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Glasses

Wearables

eSight acts like a hearing aid for the eyes

If someone has difficulty hearing, they can use a hearing aid to boost the level of sounds reaching their ear. If someone has limited vision to the point that they're considered legally blind, however, it's not like they can just use an electronic "seeing aid" ... right? Actually, that's just what eSight is. Read More

Mobile Technology

Smart Vision lets online shoppers see what they'll look like wearing new specs

If you're shopping for clothes online, there are already a number of services you can use to make sure that the garment you're ordering will fit properly. If you're shopping for glasses, however, things get a bit trickier. Additionally, it's important to know whether or not the glasses will look good on you, even if they do fit. That's why Australia's CSIRO (Commonwealth Scientific and Industrial Research Organisation) has developed the Smart Vision system. Read More

Vinylize makes glasses from platters that matter

Vinyl isn't dead! Or so hipsters and audiophiles the world over will tell you. They're entitled to their opinion but I, like most of the world, now prefer my music stored in digital form. Unfortunately, this means lots of vinyl records are heading for landfill, which isn't good for any of us. So why not upcycle old vinyl records into something that's still useful? Something like glasses.Read More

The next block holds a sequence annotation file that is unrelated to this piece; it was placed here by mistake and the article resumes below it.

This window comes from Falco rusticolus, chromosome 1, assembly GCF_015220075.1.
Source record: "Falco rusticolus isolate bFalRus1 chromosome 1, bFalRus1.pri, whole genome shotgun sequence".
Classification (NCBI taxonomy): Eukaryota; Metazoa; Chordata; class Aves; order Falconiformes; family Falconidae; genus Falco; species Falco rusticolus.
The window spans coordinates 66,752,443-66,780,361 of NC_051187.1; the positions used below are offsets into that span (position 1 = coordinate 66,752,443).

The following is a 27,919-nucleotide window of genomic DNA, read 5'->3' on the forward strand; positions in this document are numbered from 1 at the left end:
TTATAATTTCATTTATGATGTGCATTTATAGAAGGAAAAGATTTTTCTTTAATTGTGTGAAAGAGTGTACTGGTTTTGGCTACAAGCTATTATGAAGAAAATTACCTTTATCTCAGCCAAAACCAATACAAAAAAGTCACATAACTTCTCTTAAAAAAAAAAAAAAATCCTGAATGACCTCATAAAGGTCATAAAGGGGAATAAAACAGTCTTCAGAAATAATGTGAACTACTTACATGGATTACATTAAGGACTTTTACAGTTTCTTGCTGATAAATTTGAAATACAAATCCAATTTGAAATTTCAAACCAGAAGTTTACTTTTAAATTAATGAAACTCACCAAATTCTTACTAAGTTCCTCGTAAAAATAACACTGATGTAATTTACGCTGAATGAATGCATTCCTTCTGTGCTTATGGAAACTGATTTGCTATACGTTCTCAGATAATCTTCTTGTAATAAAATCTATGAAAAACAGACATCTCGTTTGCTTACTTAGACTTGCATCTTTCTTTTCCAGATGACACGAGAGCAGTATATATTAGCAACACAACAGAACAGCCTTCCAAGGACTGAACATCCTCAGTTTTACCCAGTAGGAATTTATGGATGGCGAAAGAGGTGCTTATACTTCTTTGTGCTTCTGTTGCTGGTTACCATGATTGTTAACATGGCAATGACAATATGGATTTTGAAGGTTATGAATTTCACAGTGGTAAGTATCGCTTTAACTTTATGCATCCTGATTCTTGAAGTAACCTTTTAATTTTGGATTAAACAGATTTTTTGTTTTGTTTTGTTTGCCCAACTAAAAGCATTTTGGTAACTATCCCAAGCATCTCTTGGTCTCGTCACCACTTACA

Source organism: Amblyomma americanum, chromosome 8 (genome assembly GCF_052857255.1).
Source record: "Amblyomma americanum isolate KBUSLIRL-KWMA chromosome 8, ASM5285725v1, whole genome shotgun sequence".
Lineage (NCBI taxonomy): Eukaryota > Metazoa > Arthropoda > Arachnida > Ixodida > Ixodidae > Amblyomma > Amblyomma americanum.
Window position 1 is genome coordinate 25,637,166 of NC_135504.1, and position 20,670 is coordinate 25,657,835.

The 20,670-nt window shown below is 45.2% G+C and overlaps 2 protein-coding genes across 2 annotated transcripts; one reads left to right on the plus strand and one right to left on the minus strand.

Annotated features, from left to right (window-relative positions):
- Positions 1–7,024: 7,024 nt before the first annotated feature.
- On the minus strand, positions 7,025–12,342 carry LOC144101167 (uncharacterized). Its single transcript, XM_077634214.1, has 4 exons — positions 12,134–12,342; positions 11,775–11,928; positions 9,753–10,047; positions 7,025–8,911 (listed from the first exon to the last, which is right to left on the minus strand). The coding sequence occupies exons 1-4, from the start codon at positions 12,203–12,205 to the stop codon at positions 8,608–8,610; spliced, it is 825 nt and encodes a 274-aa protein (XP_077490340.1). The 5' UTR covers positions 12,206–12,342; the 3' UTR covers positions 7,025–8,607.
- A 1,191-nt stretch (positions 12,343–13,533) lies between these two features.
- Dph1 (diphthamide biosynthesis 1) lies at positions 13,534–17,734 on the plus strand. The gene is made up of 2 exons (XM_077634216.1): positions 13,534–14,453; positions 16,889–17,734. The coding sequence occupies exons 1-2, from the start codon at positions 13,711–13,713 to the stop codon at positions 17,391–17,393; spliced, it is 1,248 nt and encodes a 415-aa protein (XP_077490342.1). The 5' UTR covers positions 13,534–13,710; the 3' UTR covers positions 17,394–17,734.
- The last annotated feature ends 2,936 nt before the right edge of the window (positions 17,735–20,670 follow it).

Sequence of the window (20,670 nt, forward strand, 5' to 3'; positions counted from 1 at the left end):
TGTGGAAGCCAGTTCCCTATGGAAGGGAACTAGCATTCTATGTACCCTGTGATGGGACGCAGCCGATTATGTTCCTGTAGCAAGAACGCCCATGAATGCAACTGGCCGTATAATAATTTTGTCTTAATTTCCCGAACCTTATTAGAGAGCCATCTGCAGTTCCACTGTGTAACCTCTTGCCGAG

DropShades: Sound-reactive sunglasses brighten up the party

If you're the person at a party who likes to be noticed, then donning a pair of sunglasses which react to sound may be just what you've always wanted. Such a thing now exists, at least in prototype form, with DropShades taking the Kanye West-style shutter shades design and adding multi-colored LED lights to the equation.Read More

Health & Wellbeing

OrCam aims to improve quality of life for the visually impaired

The OrCam is a small camera linked to a very powerful wearable computer. It sees what you see and through your finger-pointing understands what information you seek, relaying auditory feedback through a bone conduction earpiece. Using an intuitive user interface, the device can read text, recognize faces, identify objects and places, locate bus numbers and even monitor traffic lights. Read More

Health & Wellbeing

O2Amps glasses designed to help read peoples’ emotions find other applications

Along with facial expressions, tell-tale variations in facial blood flow that causes reddening and whitening of the skin can also give an indication of people's emotions. To take advantage of this, 2AI Labs developed a special pair of glasses designed to enhance a person's color vision to better enable them to perceive the oxygenation and hemoglobin variations in another person's face, and thus their emotional state. The glasses are now finding a variety of applications, from medical to security.Read More

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